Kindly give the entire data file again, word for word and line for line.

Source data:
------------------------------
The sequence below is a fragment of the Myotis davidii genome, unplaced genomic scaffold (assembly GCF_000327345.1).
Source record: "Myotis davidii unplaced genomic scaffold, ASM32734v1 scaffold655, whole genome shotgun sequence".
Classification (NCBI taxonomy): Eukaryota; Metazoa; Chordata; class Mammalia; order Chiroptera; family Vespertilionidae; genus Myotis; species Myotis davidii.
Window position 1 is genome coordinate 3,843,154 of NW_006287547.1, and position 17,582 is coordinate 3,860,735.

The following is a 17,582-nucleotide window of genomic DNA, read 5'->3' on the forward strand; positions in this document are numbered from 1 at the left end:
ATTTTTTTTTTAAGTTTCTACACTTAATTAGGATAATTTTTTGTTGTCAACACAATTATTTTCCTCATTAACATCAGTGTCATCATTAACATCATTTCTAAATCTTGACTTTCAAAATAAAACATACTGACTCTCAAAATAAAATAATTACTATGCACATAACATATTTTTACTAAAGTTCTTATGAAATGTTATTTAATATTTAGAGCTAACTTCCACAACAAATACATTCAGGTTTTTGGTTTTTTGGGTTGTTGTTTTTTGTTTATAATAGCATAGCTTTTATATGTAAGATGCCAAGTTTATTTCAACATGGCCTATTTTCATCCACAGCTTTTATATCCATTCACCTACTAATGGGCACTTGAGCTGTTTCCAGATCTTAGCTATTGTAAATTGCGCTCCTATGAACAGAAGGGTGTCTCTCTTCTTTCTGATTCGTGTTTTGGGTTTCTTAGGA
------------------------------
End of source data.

The sequence below is a fragment of the Myotis davidii genome, unplaced genomic scaffold (assembly GCF_000327345.1).
Source record: "Myotis davidii unplaced genomic scaffold, ASM32734v1 scaffold655, whole genome shotgun sequence".
Classification (NCBI taxonomy): Eukaryota; Metazoa; Chordata; class Mammalia; order Chiroptera; family Vespertilionidae; genus Myotis; species Myotis davidii.
Window position 1 is genome coordinate 3,843,154 of NW_006287547.1, and position 17,582 is coordinate 3,860,735.

The following is a 17,582-nucleotide window of genomic DNA, read 5'->3' on the forward strand; positions in this document are numbered from 1 at the left end:
ATTTTTTTTTTAAGTTTCTACACTTAATTAGGATAATTTTTTGTTGTCAACACAATTATTTTCCTCATTAACATCAGTGTCATCATTAACATCATTTCTAAATCTTGACTTTCAAAATAAAACATACTGACTCTCAAAATAAAATAATTACTATGCACATAACATATTTTTACTAAAGTTCTTATGAAATGTTATTTAATATTTAGAGCTAACTTCCACAACAAATACATTCAGGTTTTTGGTTTTTTGGGTTGTTGTTTTTTGTTTATAATAGCATAGCTTTTATATGTAAGATGCCAAGTTTATTTCAACATGGCCTATTTTCATCCACAGCTTTTATATCCATTCACCTACTAATGGGCACTTGAGCTGTTTCCAGATCTTAGCTATTGTAAATTGCGCTCCTATGAACAGAAGGGTGTCTCTCTTCTTTCTGATTCGTGTTTTGGGTTTCTTAGGA